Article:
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I have been gone for a while. Yes, gone from the blog for a bit, and definitely not as active as I wanted to be when I changed platforms last fall, but gone in general. Gone in life. Checked out. I have been here physically (sometimes, other times my body checks out, too) but the majority of me, who I am, has been hidden from the world. While I have been here, my authentic self has not been. She’s been locked away in a tower.
Unlike Rapunzel, there is no Flynn Ryder to help me get out of it, I am having to figure out how to get out using my own skills, climb down my own hair. But first, I had to come to the realization that I really had locked myself away and that some of the walls that pinned me in were really of my own doing. The only way I could get to that realization though, was deep introspection, thought and time. It just so happens that I have been physically hidden away from the world in my home for weeks now, a true locking myself up in my tower, because the world just hurt too much.
My wonderful, loving, adopted mom, Susan, passed away a month ago tomorrow. I can’t even describe the level of my grief. I had someone remark that, “well, at least she wasn’t your real mother,” and I could do nothing but give them this look and walk away…
It was after that conversation that I went into isolation mode. Peopling was just too much.
Aside from the fact that my real mother, my toxic, sad, chemically dependent mother died when I was a teenager, and had bounced in and out of our lives for years before that, Susan was my mom and so much more. She began as my neighbor, and became my employer when I as a high school freshman began babysitting her very young children (who I now consider my younger siblings in every way). She morphed into a trusted family friend, a mentor, an older sister, and then, on the day I cried in her arms over the guilt I felt from the death of my mother, she became my Mom.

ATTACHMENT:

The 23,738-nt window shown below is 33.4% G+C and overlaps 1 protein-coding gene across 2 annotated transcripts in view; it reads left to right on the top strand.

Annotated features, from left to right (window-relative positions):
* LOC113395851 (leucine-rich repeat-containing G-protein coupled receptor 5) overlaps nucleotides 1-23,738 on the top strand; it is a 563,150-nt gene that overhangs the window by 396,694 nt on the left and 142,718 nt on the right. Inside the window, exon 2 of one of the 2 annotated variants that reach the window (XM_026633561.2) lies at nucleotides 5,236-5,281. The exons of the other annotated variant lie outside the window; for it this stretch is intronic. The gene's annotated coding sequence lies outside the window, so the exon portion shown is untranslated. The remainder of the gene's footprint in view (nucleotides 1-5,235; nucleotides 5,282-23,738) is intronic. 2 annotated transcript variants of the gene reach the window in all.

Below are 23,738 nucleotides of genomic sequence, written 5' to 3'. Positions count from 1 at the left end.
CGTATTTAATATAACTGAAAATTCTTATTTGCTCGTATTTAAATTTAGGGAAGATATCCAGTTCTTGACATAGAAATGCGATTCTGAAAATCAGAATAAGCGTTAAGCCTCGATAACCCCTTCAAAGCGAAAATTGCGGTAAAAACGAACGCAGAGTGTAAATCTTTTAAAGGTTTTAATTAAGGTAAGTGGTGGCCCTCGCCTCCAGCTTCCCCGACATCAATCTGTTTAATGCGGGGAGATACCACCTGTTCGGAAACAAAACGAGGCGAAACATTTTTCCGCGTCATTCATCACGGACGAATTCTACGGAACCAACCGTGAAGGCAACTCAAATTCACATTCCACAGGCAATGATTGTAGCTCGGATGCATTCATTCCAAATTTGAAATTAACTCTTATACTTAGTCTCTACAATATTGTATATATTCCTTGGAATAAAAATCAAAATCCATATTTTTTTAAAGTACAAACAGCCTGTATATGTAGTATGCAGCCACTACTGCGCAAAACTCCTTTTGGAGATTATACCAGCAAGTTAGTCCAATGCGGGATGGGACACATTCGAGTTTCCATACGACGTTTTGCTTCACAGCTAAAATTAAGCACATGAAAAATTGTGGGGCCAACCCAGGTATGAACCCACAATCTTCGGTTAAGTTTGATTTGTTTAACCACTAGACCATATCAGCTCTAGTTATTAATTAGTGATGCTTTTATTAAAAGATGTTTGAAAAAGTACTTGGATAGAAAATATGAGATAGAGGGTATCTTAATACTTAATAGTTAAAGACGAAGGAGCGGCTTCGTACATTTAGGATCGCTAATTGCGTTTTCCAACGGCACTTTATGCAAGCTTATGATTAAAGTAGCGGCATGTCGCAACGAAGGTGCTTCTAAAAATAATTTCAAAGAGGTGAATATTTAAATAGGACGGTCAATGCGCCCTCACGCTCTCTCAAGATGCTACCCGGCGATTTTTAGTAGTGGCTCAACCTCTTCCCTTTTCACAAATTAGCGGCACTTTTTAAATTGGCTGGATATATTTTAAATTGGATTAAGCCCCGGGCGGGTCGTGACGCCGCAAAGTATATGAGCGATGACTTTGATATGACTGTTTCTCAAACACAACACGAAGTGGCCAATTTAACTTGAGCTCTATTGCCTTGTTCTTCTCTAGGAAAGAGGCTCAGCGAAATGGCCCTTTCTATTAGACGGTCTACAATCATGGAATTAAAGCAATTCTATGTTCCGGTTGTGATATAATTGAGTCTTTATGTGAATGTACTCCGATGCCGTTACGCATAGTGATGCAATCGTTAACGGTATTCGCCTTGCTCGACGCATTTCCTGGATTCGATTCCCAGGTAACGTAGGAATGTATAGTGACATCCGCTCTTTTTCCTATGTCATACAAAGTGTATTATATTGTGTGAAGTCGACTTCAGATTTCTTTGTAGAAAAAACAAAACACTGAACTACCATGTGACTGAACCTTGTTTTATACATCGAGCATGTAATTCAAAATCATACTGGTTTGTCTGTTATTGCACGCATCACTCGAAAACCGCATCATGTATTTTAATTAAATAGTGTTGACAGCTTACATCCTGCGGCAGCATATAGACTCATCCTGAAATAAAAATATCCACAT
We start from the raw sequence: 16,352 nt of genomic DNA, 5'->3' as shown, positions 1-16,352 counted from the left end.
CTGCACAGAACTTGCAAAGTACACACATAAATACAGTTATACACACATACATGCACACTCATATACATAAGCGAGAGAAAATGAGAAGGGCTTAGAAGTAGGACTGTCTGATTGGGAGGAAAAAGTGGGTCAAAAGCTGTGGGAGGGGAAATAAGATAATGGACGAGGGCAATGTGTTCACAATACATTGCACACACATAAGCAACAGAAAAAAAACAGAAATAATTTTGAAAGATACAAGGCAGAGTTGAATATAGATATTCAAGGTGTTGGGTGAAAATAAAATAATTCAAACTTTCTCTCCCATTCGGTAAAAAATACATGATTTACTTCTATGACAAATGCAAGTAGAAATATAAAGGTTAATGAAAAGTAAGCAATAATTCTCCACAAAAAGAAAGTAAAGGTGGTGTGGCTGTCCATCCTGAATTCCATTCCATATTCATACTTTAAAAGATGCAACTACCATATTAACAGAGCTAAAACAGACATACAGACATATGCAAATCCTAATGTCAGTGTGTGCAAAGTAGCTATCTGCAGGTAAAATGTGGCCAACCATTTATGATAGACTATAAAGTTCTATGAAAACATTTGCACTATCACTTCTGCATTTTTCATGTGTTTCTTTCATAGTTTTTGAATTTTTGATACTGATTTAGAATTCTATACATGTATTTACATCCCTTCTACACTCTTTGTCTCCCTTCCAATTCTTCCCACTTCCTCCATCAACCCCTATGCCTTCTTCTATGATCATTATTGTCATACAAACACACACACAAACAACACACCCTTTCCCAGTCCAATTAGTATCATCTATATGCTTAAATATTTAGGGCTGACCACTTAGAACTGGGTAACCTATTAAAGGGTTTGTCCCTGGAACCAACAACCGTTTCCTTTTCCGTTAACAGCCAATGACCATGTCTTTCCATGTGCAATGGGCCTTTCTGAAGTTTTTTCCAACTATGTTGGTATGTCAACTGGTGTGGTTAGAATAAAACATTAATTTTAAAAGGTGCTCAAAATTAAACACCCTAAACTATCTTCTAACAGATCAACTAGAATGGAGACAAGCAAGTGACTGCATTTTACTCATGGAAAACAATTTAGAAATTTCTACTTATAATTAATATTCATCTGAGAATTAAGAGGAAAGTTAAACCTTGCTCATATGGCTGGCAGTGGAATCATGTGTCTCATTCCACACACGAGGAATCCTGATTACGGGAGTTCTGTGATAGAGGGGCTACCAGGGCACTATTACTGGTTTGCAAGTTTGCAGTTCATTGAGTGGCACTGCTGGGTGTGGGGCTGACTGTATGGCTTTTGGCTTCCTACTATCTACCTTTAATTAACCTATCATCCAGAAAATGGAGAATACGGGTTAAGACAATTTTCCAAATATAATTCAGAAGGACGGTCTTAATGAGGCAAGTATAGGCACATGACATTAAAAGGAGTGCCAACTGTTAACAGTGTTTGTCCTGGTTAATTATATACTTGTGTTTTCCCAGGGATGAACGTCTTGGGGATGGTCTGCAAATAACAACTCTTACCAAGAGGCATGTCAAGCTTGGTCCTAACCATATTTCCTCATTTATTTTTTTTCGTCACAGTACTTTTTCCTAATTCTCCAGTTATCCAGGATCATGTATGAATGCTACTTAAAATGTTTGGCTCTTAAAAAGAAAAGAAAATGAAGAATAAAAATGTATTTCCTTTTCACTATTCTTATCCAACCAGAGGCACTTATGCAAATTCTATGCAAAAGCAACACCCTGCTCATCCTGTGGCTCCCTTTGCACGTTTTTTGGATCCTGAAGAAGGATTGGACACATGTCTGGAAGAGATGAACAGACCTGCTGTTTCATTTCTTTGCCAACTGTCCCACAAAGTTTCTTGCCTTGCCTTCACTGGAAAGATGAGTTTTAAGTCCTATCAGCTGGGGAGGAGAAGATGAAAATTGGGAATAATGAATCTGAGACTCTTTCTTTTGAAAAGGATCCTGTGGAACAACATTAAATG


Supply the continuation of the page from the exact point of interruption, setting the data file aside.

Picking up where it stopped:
“Who will be there to see me graduate? Who will be there when I get married? There will be no one for my kids to call grandma. Who is going to be there when I need a mom?”
“Who has been there this whole time? Who taught you to drive? How to curl your hair? Took you Back to School shopping? Who drove you to softball and was there when you got whacked in the head? Who took you to the hospital?”
“And me it will stay. I am your mom. God brought you to me, because he knew we needed each other. I am your mom. Your kids will call me grandma.”
And they did.
And now she is gone and I really do not even know. Anything. I don’t know anything.
But I do. I feel something deep in my soul, a stirring. A desire to come out of my tower and get back to living. And I don’t mean the shadow living that I have been doing for the past 6 or so years, I mean back to my authentic self. My true me. Because I know that she would want that for me. She does want that for me.
In one of our last deep conversations, she expressed how she worried about my Lupus, my kidneys, and the weight gain I had over the past few years. She commented that she’d like to see me back to my old self and that she wanted me to be well. She wanted me to stop being in such stress, she worried that I was stressing myself back to cancer. She also knew of my struggle with depression, and how these past years had brought me down.